Monday, January 22, 2018

Alex Fuller's #TeamHandheld Best of 2017

1) Xenoblade Chronicles 2 (Switch)

Monolith Soft's partnership with Nintendo has now brought three games that I have absolutely loved. While Xenoblade Chronicles X falls a bit behind on the rankings, I've found myself finding it almost impossible to decide which of the other two I like best as both are first at the top of my favourites of all time list. Xenoblade Chronicles 2 has almost everything I love about RPGs, from an excellent and intuitive battle system to an amazing cast and story, fascinating world, and brilliant music. Shout out also to the game's great voice acting cast, particularly Catrin-Mai Huw, the amazing Welsh voice of Nia.

2) Danganronpa V3: Killing Harmony (Vita)

I do like a good murder mystery, and the Danganronpa series is nothing but that (ignoring the spin-offs anyway). The first two games brought a crazy new style to the idea, helped by Masfaumi Takada's soundtrack, and immediately grabbed my attention and didn't let go. Though Danganronpa V3 brings a slightly new direction, it achieves much the same that its predecessors did and has perhaps the best cast of the three. The ending is an almost perfect encapsulation for the series, superbly bringing forth questions that I was starting to have leading into its release. All that said, let's not use Psyche Taxi again please.

3) Utawarerumono: Mask of Truth (Vita)

One of the games from the previous generation that I felt didn't get enough love was Tears to Tiara II, a visual novel-RPG hybrid from Aquaplus with assistance from Sting. So I was very happy to hear that Atlus was localising the Utawarerumono duology. This is the second part of that duology, the first appearing somewhat below due to some serious pacing issues, though the two combined should slot in about here. It's an incredible tale with a cast of hugely memorable characters and a straightforward, but thoroughly engaging tactical RPG system that lends to a great experience that I thoroughly recommend, even with the glacial opening half of the first game.

4) Battle Chef Brigade (Switch)

Iron Chef plus gem-matching plus side-scrolling action is a bizarre combination, but somehow Trinket Studios has made it work brilliantly. Battle Chef Brigade is a showcase in how developers can bring strange ideas together in very fun ways. It's not a very long game, but I thoroughly enjoyed my time with it and can see getting sucked into another experience that builds on it (it's definitely one that asks for head-to-head multiplayer).

5) Collar x Malice (Vita)

While I am a huge fan of certain visual novels, there are many that have just bored me. Collar x Malice falls into the former category. Though billed as an otome game, I would heartily recommend it to anyone looking for a narrative experience, as the romance aspects are less of a focus than the fascinating story it tells. I generally don't bother replaying visual novels with multiple routes, but here I felt compelled to play all of them just so I could learn everything behind the story.

6) Tokyo Xanadu (Vita)

Any other year as this could easily be in the top three. Nihon Falcom, albeit a junior team, combining elements of Trails of Cold Steel, Ys, and Persona? Yes, please. Though it's an obvious combination of those ideas rather than being too original, it has all of the charm one expects from a Falcom title and kept me interested throughout. Though the eX+ console version has more content, those who play the original Vita release shouldn't feel shortchanged.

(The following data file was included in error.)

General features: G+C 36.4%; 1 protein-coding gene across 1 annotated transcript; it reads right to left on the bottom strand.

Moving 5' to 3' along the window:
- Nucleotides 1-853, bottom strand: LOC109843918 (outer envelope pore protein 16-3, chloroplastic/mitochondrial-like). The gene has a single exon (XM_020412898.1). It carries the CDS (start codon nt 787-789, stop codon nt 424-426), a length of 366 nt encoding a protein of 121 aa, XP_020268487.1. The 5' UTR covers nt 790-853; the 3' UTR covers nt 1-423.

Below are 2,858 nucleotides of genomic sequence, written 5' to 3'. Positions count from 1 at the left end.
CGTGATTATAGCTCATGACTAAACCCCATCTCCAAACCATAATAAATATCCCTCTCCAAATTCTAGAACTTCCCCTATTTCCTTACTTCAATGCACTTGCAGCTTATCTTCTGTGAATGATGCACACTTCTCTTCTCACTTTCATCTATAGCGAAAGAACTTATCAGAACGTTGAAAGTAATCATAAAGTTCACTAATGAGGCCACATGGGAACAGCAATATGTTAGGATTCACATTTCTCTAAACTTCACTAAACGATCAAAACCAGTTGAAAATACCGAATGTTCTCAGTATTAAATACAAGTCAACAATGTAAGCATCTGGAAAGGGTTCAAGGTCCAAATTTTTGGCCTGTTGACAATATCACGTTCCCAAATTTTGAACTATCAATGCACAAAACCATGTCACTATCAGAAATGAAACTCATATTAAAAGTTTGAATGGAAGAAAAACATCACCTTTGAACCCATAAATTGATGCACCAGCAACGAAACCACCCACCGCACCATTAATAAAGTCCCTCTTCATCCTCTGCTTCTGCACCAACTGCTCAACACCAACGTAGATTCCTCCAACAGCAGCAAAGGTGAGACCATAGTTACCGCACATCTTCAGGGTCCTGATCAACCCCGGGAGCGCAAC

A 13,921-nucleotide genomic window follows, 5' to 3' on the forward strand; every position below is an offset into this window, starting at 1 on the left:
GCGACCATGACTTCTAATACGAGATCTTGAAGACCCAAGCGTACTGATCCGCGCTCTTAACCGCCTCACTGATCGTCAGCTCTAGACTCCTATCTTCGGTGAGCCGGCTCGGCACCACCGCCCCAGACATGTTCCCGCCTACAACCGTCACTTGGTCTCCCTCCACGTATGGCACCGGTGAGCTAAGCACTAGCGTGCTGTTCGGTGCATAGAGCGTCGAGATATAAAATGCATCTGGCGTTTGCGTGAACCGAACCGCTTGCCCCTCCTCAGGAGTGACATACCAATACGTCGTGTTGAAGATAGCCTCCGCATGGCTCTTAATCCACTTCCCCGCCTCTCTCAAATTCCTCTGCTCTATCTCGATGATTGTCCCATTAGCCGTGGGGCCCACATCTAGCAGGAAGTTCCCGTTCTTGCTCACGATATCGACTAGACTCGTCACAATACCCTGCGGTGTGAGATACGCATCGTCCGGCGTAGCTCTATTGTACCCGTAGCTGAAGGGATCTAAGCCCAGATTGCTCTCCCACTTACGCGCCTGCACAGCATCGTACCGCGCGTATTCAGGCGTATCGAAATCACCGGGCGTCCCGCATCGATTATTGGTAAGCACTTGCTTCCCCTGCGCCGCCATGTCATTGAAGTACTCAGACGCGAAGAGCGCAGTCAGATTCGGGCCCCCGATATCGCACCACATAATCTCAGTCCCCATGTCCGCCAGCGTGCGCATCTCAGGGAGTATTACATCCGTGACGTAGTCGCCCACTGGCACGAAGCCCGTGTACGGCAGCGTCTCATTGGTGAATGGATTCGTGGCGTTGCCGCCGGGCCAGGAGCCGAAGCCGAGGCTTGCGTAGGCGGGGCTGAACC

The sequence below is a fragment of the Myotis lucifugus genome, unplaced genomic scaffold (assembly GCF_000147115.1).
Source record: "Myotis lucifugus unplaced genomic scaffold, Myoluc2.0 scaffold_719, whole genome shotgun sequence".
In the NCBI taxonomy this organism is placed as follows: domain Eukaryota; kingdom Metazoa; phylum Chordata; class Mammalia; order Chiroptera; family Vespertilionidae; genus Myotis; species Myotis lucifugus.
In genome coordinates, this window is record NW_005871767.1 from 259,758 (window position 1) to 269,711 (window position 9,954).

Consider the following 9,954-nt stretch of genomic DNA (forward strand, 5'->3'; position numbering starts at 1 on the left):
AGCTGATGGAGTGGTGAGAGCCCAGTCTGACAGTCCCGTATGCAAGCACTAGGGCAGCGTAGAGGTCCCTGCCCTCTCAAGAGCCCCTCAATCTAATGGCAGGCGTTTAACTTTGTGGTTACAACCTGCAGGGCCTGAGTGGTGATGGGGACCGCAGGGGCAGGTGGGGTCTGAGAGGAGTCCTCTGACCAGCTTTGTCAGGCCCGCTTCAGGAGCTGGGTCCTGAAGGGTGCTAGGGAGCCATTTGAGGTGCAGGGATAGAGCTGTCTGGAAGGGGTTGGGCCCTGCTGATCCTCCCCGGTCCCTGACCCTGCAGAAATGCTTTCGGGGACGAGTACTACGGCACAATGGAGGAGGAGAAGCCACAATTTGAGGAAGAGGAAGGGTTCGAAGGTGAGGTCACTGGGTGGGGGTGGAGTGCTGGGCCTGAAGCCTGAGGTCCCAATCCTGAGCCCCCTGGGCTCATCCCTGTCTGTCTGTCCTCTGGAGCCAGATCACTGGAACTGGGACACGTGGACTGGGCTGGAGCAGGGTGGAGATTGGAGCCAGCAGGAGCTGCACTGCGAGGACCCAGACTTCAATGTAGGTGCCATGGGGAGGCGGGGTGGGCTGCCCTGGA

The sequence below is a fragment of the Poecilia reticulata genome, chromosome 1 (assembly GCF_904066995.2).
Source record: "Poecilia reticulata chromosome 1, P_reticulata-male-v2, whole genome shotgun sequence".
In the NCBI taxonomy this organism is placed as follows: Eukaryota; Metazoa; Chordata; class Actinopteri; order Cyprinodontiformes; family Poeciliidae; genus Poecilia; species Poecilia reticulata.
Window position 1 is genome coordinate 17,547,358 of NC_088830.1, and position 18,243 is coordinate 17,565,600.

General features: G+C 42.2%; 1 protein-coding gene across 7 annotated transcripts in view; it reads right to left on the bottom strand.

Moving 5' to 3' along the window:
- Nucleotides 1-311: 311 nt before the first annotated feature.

7) Golf Story (Switch)

Mario Golf on the Game Boy Color was a favourite of mine. Its story campaign was incredibly engaging, and I'm very sad to see that recent games haven't tried to emulate it. That was before Golf Story. Though it isn't quite as deep as Camelot's effort, Golf Story is great fun with entertaining writing and challenges, and brings a strong game to the course.

8) Utawarerumono: Mask of Deception (Vita)

Though the first game of the Utawarerumono duology has some serious pacing issues, it's deserving of a place in the top ten purely for how well it sets up the second half. The excellent payoff provided by the second game wouldn't be nearly as good without all the painstaking groundwork set up here, and though non-conclusions are often a pain for RPGs, this game ends on perhaps the greatest one I've seen and for those who get to it. There's no option but to want to find out what happens next.

9) Layton's Mystery Journey (3DS)

The DS family has been great for puzzle games, with Professor Layton games being one of the stronger series to emerge. After a good number of titles featuring Herschel, it's good to bring in a new lead, and his daughter Katrielle is a fine one to pass the mantle to. Though it doesn't do too much else to differentiate itself from the previous games, Layton's Mystery Journey marks a fun new entry and is well worth checking out.

10) Ys Origin (Vita)

The PSP and Vita have introduced me to many good things, one of them being the Ys series. Nihon Falcom's long-running action RPG series feels right at home on the handhelds. Though XSEED Games released Ys Origin, a distant prequel to the series, for PC in 2012, DotEmu's decision to bring it to first PS4 and then Vita gave me a good reason to check it out, and I'm very glad I did.

(Ys VIII would probably be high on this list if I'd played it enough. There's a good chance the Switch version will get on here next year!)

By Alex Fuller, RPGamer's Managing Editor and Mac's Right Hand

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